During respiration, there are pressure and volume changes in the alveoli. The lungs are lined by the visceral pleura, whereas, the thoracic wall is lined by the parietal pleura. The space between these two is the intrapleural space. There is a thin serous fluid present in the space, which gives hydraulic traction between these two layers. This makes them inseparable. The pressure between these two layers is called intrapleural pressure. The intrapleural pressure is subatmospheric.
The first breath, which occurs at the time of birth, establishes a negative pressure in the intrapleural space. The lungs, because of its elastic structure, try to recoil, while the chest wall tends to pull outwards at the end of quiet expiration, creating a negative pressure in the intrapleural space. The intrapleural pressure is – 2.5 mmHg at the beginning of inspiration and becomes – 6 mmHg at the end of inspiration. During expiration, it becomes less negative and reaches the preinspiratory level. Forceful inspiration causes intrapleural pressure to become more negative, reaching up to – 30 mmHg. The negative intrapleural pressure prevents the collapse of alveoli during expiration. Further, it makes the alveoli distended during inspiration. This is the major function of intrapleural pressure, which gives stability to the lungs. Pneumothorax refers to the entry of air into the intrapleural space. The lung collapses in such a condition.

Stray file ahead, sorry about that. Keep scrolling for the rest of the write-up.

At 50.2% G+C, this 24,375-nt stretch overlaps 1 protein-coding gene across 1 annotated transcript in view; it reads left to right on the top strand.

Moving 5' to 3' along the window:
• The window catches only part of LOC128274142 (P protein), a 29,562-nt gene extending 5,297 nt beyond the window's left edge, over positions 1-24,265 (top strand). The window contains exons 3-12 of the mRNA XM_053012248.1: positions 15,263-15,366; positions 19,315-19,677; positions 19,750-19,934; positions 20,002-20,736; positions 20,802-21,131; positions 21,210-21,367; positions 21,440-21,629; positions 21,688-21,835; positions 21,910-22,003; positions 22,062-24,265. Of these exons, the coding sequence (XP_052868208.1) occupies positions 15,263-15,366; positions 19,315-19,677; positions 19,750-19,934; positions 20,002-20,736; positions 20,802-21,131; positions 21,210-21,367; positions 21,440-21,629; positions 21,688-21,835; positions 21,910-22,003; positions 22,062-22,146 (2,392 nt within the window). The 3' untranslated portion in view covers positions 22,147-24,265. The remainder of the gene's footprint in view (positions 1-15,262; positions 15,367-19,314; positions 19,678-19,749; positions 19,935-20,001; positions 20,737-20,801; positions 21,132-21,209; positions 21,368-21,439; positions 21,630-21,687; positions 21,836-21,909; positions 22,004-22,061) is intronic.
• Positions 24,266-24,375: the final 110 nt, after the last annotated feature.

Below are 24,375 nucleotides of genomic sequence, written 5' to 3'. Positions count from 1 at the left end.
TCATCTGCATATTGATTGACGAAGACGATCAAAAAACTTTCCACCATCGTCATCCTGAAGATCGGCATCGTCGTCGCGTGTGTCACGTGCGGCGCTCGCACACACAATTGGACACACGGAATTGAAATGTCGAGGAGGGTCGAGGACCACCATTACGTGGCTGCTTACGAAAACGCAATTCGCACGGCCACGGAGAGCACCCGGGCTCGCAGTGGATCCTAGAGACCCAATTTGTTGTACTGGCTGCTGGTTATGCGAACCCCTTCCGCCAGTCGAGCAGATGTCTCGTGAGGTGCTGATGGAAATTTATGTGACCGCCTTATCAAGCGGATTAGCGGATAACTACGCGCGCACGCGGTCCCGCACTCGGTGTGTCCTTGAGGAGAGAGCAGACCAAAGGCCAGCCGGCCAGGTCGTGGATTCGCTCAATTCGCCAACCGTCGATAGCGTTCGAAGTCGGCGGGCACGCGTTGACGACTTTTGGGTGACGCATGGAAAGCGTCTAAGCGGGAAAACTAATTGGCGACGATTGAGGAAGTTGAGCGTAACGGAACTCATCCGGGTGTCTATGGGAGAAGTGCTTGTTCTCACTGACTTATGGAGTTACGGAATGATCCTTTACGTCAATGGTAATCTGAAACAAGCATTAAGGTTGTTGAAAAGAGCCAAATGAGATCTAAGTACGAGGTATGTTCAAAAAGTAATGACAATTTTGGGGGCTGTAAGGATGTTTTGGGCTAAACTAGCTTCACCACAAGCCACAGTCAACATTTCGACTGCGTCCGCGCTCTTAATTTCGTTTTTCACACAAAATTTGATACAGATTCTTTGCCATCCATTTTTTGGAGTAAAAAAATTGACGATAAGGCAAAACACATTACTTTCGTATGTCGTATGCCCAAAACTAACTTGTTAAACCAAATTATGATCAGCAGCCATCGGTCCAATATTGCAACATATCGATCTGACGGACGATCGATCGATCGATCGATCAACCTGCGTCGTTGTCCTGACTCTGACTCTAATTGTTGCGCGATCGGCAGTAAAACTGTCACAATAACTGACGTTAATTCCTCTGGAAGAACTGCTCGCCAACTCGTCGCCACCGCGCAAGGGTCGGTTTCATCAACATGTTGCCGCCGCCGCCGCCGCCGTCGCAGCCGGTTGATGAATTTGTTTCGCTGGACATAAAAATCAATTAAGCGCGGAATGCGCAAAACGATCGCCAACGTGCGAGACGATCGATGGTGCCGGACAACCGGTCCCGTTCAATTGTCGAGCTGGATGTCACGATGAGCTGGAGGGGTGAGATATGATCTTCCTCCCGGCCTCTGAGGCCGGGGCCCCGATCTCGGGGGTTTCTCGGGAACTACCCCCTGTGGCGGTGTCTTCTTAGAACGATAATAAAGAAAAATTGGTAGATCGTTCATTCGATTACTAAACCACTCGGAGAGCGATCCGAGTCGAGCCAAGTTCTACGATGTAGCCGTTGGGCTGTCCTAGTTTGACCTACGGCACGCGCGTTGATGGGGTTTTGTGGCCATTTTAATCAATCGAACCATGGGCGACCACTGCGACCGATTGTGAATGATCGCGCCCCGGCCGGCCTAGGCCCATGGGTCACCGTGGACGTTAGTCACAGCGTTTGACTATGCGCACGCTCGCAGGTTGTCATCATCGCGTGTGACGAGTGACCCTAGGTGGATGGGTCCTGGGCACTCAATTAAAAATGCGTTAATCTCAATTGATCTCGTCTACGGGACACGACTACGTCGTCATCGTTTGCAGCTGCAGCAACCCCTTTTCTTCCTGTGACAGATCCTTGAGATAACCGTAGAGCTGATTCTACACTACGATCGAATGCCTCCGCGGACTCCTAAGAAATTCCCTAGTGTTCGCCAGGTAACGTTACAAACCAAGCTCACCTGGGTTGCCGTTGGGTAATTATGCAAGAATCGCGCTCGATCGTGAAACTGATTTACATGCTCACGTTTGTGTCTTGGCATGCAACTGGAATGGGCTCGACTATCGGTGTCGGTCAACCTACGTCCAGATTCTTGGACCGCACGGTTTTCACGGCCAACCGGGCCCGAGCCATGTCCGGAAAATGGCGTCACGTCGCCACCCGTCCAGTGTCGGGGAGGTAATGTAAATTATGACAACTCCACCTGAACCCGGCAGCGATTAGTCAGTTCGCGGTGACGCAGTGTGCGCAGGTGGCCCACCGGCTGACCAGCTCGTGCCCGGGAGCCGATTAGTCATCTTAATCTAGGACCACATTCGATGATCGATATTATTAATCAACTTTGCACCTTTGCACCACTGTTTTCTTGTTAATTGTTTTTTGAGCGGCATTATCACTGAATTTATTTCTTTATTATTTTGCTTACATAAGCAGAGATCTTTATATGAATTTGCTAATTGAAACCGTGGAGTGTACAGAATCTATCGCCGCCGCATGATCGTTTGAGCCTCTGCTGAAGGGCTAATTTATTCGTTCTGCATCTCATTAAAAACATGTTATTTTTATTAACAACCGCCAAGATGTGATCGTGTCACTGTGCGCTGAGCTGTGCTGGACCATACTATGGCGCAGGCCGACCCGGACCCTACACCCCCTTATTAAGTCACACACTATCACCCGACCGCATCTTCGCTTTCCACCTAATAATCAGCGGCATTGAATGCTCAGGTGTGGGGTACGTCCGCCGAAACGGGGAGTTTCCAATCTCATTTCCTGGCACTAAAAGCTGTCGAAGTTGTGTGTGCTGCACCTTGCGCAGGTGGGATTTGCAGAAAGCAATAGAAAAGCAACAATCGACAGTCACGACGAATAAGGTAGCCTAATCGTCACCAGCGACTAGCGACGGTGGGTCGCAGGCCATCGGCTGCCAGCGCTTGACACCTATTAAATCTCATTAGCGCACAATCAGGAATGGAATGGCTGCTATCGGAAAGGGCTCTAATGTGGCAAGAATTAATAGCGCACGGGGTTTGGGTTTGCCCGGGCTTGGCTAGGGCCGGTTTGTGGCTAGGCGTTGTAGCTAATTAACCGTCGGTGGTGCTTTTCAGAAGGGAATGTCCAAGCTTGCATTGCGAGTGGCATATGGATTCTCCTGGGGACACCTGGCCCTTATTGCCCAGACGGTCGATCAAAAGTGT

The intrapleural pressure can be measured by introducing into the mouth, a catheter with an inflatable balloon at the tip and positioned in the mid esophageal region. The other free end is connected to a pressure transducer for recording the pressure changes. Since the esophageal pressure reflects the intrapleural pressure, this method is considered accurate.
In standing posture, the effect of gravity on intrapleural pressure can be seen. There is a gradient from the basal part of lungs to the apex, with the apex showing more negative pressure (– 10 mmHg) and the basal part having less negative pressure (– 2 mmHg). That’s why, the apical portion has more resting volume of air, but less ventilated, as compared to the basal part of lungs.
Source: Textbook of Physiology, 3E (Chandramouli) (2010)